There are many different types of child car seats on the market today. Each one must meet federal standards and all provide good protection for your child when used correctly. The "right" seat for you is largely a matter of personal choice. Choose a seat that fits your child and your car, read the instructions carefully, and use the seat correctly on every trip.

    Correct use is easy if you follow four steps:

    1. Read the manufacturer's instructions for your car seat.

    2. Face the child safety seat in the proper direction. Infant seats always face backwards. Baby rides in a semi-reclining position facing the rear of the car. Convertible seats face backwards in a semi-reclining position for infants under 20 pounds and under 1 year of age, and forward in an upright position for toddlers.

    3. Secure your child snugly in the car seat. Always buckle the seat's harness system securely to hold your child safely in the seat. Allow no more than one finger-width of slack between your child's collarbone and the harness strap.

    4. Secure the child car seat with a seat belt. Anchoring the seat properly with a seat belt is critical. A seat that is not buckled securely to the car can tip over, slide sideways or, in a crash, be ejected from the car. Check your instruction manual to find out how to route the seat belt properly and fasten it tightly.

    Bicycle Safety

    The Division of Highway Traffic Safety assists county, municipal and law enforcement agencies with education, public awareness and enforcement of the bicycle helmet law and other bicycle safety issues.Bicycle Safety

    Each year, bicyclists are killed or injured in New Jersey due to bicycle crashes. Many bicycle deaths result from bicycle-motor vehicle collisions. However, injuries can happen anywhere, including parks, bike paths and driveways, and often do not involve motor vehicles.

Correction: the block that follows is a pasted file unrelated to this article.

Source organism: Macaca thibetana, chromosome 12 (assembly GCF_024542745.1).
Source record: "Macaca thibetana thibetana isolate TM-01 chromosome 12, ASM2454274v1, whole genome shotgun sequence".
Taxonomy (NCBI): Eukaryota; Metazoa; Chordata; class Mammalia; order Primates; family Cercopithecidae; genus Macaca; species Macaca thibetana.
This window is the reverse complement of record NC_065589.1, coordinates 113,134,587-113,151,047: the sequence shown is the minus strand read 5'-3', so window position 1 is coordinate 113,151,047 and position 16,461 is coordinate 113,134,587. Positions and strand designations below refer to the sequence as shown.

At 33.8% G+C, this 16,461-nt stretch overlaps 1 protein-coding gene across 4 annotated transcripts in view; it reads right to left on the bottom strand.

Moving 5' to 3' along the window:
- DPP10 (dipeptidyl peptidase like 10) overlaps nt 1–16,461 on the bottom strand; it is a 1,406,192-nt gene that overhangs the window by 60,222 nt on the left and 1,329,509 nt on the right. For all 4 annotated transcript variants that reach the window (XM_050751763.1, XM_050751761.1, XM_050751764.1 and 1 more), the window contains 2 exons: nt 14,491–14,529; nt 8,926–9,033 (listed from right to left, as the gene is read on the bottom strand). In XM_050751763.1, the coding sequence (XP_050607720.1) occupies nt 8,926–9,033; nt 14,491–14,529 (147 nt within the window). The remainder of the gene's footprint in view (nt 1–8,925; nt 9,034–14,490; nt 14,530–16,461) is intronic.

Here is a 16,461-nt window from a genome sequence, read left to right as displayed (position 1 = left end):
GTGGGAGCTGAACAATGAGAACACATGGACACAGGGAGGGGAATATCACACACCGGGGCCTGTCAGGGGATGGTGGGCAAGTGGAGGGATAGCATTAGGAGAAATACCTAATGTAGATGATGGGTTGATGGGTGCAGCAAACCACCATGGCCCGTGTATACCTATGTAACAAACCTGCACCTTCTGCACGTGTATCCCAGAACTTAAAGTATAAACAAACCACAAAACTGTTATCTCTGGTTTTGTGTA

Head injury is the most serious injury type and the most common cause of death among bicyclists. The most severe injuries are those to the brain that cause permanent damage.

    Never ride a bicycle without a helmet. New Jersey law states that anyone under the age of fourteen (14) riding a bike, even as a passenger, must be wearing a properly fitted and fastened bicycle helmet which meets the standards of the Snell Memorial Foundation, the American Society of Testing and Materials (ASTM) or the U.S. Consumer Product Safety Commission.

    A child who violates this law will be warned of the violation by the enforcing official. The parent or legal guardian of the person also may be fined up to $25 for the first offense and up to $100 for a subsequent offense. Bicycle helmets should be used by everyone who rides, as helmets have been shown to reduce head injuries by 85 percent. For children, use the extra padding that comes with the helmet to ensure proper fit.

    Have you been "Saved" by a Bicycle Helmet?

    If you or someone you know has been saved from serious injury or death during a crash by wearing a bike helmet, contact the NJ Division of Highway Traffic Safety to receive an application for membership in our "Saved by the Helmet Club".

                 Pedestrian Safety

    EOPD: Cross at intersection OnlyPedestrian CrossingNew Jersey experience a disproportionate number of pedestrian injury crashes and fatalities compared to the nation as a whole. To combat the problem, the Division of Highway Traffic Safety assists local and county agencies in the development of pedestrian safety programs involving Education, Enforcement, and Engineering.

    1. Cross at intersections only. The intersection is where drivers expect to see you.
       

    2. Never cross from in-between parked cars. Many children are killed or injured in non-intersection accidents when they run into the roadway from between parked cars.
       

    3. Before crossing, look left, right and left again. And always listen for oncoming traffic.Slow Children Crossing
       

    4. Make sure you can be seen at night. Wear white or light colored clothing when walking at night. Attach reflective materials to coats and shoes or wear reflective armbands. In areas with no sidewalk, walk as far off the roadway as possible. Remember to walk on the left side of the road, facing traffic.
       

    5. Obey all traffic signs and signals. Children should be discouraged from playing on driveways and sidewalks near the roadway.

      For information concerning motorcycle permits, licensing and the Graduated Driver License program (GDL), please visit Motor Vehicle Services website at: www.state.nj.us/mvs